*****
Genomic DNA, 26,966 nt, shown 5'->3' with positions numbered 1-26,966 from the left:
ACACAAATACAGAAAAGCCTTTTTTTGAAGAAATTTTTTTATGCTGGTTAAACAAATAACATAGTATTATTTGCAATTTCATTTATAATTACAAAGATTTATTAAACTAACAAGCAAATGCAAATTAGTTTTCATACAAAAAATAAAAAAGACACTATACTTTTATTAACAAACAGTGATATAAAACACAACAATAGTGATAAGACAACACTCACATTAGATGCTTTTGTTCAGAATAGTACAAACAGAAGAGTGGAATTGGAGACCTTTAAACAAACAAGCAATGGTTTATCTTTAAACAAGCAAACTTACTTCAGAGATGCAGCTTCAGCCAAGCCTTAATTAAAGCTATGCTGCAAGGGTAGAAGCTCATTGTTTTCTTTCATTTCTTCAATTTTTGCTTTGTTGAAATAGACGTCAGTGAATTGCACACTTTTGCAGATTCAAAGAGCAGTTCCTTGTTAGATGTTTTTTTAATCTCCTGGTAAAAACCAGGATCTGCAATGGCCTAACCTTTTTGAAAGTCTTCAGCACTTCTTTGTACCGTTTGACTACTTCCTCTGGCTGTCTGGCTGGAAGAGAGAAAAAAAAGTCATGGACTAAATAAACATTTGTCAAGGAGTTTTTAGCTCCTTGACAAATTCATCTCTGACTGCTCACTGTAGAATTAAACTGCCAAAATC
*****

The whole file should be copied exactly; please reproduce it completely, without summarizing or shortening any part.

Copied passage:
Genomic DNA, 26,966 nt, shown 5'->3' with positions numbered 1-26,966 from the left:
ACACAAATACAGAAAAGCCTTTTTTTGAAGAAATTTTTTTATGCTGGTTAAACAAATAACATAGTATTATTTGCAATTTCATTTATAATTACAAAGATTTATTAAACTAACAAGCAAATGCAAATTAGTTTTCATACAAAAAATAAAAAAGACACTATACTTTTATTAACAAACAGTGATATAAAACACAACAATAGTGATAAGACAACACTCACATTAGATGCTTTTGTTCAGAATAGTACAAACAGAAGAGTGGAATTGGAGACCTTTAAACAAACAAGCAATGGTTTATCTTTAAACAAGCAAACTTACTTCAGAGATGCAGCTTCAGCCAAGCCTTAATTAAAGCTATGCTGCAAGGGTAGAAGCTCATTGTTTTCTTTCATTTCTTCAATTTTTGCTTTGTTGAAATAGACGTCAGTGAATTGCACACTTTTGCAGATTCAAAGAGCAGTTCCTTGTTAGATGTTTTTTTAATCTCCTGGTAAAAACCAGGATCTGCAATGGCCTAACCTTTTTGAAAGTCTTCAGCACTTCTTTGTACCGTTTGACTACTTCCTCTGGCTGTCTGGCTGGAAGAGAGAAAAAAAAGTCATGGACTAAATAAACATTTGTCAAGGAGTTTTTAGCTCCTTGACAAATTCATCTCTGACTGCTCACTGTAGAATTAAACTGCCAAAATC